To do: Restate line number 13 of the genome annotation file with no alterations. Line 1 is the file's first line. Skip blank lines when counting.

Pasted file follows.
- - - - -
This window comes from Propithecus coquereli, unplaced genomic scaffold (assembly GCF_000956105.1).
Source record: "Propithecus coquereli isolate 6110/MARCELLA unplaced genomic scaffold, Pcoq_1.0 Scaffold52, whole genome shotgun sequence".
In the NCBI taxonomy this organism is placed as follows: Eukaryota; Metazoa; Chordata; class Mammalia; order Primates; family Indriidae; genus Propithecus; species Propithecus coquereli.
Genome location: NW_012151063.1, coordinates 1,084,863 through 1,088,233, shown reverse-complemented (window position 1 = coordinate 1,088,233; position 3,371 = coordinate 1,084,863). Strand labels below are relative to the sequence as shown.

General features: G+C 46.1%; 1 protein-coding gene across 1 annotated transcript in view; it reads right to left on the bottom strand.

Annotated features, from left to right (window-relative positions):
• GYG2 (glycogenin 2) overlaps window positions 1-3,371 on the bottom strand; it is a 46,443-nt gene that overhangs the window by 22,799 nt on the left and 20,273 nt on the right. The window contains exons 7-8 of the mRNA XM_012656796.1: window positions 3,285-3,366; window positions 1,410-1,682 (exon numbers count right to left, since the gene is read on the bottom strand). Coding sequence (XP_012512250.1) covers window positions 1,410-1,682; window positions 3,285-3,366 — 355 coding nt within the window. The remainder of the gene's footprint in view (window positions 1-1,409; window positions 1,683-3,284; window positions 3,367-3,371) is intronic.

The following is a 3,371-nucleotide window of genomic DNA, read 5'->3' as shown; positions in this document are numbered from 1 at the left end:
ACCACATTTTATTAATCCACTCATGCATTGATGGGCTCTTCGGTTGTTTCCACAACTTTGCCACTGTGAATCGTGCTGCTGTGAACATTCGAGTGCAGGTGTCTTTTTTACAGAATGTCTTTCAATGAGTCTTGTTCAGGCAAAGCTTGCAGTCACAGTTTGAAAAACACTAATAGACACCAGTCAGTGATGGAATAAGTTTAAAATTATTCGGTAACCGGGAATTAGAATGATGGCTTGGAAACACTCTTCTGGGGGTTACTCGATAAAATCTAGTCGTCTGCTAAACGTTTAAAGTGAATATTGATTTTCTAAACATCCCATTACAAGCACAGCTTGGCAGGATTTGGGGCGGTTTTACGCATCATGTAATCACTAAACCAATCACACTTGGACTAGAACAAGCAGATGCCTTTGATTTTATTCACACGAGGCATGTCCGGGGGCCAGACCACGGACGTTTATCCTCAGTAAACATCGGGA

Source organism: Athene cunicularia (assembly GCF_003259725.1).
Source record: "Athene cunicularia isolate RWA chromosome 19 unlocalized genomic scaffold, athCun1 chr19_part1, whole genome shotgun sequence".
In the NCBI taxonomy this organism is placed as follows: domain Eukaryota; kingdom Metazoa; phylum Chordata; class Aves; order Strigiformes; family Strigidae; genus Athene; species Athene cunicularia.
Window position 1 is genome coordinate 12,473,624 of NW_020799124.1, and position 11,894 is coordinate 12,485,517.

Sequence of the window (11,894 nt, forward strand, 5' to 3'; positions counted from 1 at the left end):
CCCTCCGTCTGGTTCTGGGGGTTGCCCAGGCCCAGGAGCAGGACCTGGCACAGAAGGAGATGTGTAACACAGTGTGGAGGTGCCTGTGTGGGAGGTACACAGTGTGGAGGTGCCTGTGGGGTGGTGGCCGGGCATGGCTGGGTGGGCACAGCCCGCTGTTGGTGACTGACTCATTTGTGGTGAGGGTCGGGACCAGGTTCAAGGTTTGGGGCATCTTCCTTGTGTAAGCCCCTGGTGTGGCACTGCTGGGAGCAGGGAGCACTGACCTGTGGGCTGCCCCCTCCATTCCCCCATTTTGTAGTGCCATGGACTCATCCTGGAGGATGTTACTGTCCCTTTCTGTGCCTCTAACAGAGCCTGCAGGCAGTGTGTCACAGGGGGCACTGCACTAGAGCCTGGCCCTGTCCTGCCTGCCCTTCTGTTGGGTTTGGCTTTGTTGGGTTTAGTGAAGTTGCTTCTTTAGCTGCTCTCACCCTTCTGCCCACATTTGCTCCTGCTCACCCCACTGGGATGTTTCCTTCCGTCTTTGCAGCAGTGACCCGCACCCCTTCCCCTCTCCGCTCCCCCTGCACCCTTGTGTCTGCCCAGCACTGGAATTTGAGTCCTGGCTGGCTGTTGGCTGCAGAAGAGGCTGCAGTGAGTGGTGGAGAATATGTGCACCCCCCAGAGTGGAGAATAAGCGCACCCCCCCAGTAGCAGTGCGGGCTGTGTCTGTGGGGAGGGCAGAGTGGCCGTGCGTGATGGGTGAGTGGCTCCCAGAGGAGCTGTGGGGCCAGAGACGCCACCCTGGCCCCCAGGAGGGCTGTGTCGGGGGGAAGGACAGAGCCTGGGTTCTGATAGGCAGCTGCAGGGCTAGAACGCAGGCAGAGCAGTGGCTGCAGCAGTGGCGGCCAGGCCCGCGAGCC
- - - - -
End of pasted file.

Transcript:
Window position 1 is genome coordinate 12,473,624 of NW_020799124.1, and position 11,894 is coordinate 12,485,517.